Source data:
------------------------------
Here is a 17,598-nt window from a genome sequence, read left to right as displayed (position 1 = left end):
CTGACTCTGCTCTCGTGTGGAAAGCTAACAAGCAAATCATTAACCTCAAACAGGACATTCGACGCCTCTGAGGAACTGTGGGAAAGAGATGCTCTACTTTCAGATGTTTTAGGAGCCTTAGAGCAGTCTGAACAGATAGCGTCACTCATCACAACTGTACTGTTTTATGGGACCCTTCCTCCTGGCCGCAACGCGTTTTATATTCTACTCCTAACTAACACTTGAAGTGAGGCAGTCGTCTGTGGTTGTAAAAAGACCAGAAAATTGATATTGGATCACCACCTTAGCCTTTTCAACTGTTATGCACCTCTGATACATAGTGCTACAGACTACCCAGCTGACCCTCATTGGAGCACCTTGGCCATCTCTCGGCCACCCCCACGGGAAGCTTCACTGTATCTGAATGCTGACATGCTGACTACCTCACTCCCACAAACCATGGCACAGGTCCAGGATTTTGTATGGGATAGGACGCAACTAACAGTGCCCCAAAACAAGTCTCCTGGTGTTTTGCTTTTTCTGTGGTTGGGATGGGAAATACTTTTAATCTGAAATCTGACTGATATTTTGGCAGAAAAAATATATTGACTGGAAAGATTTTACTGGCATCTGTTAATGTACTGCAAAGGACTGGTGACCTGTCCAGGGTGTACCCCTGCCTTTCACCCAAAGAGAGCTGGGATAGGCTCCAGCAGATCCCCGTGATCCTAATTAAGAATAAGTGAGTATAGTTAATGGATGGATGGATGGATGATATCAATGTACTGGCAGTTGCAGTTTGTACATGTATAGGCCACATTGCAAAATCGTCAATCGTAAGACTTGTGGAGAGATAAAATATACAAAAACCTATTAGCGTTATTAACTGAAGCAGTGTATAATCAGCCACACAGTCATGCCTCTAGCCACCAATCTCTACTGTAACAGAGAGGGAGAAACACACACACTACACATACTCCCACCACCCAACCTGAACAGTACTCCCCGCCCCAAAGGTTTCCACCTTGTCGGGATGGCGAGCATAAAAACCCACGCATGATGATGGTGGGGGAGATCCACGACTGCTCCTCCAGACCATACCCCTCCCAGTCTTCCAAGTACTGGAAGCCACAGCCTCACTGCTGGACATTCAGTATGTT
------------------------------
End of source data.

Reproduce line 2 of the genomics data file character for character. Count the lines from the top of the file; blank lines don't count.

CTGACTCTGCTCTCGTGTGGAAAGCTAACAAGCAAATCATTAACCTCAAACAGGACATTCGACGCCTCTGAGGAACTGTGGGAAAGAGATGCTCTACTTTCAGATGTTTTAGGAGCCTTAGAGCAGTCTGAACAGATAGCGTCACTCATCACAACTGTACTGTTTTATGGGACCCTTCCTCCTGGCCGCAACGCGTTTTATATTCTACTCCTAACTAACACTTGAAGTGAGGCAGTCGTCTGTGGTTGTAAAAAGACCAGAAAATTGATATTGGATCACCACCTTAGCCTTTTCAACTGTTATGCACCTCTGATACATAGTGCTACAGACTACCCAGCTGACCCTCATTGGAGCACCTTGGCCATCTCTCGGCCACCCCCACGGGAAGCTTCACTGTATCTGAATGCTGACATGCTGACTACCTCACTCCCACAAACCATGGCACAGGTCCAGGATTTTGTATGGGATAGGACGCAACTAACAGTGCCCCAAAACAAGTCTCCTGGTGTTTTGCTTTTTCTGTGGTTGGGATGGGAAATACTTTTAATCTGAAATCTGACTGATATTTTGGCAGAAAAAATATATTGACTGGAAAGATTTTACTGGCATCTGTTAATGTACTGCAAAGGACTGGTGACCTGTCCAGGGTGTACCCCTGCCTTTCACCCAAAGAGAGCTGGGATAGGCTCCAGCAGATCCCCGTGATCCTAATTAAGAATAAGTGAGTATAGTTAATGGATGGATGGATGGATGATATCAATGTACTGGCAGTTGCAGTTTGTACATGTATAGGCCACATTGCAAAATCGTCAATCGTAAGACTTGTGGAGAGATAAAATATACAAAAACCTATTAGCGTTATTAACTGAAGCAGTGTATAATCAGCCACACAGTCATGCCTCTAGCCACCAATCTCTACTGTAACAGAGAGGGAGAAACACACACACTACACATACTCCCACCACCCAACCTGAACAGTACTCCCCGCCCCAAAGGTTTCCACCTTGTCGGGATGGCGAGCATAAAAACCCACGCATGATGATGGTGGGGGAGATCCACGACTGCTCCTCCAGACCATACCCCTCCCAGTCTTCCAAGTACTGGAAGCCACAGCCTCACTGCTGGACATTCAGTATGTT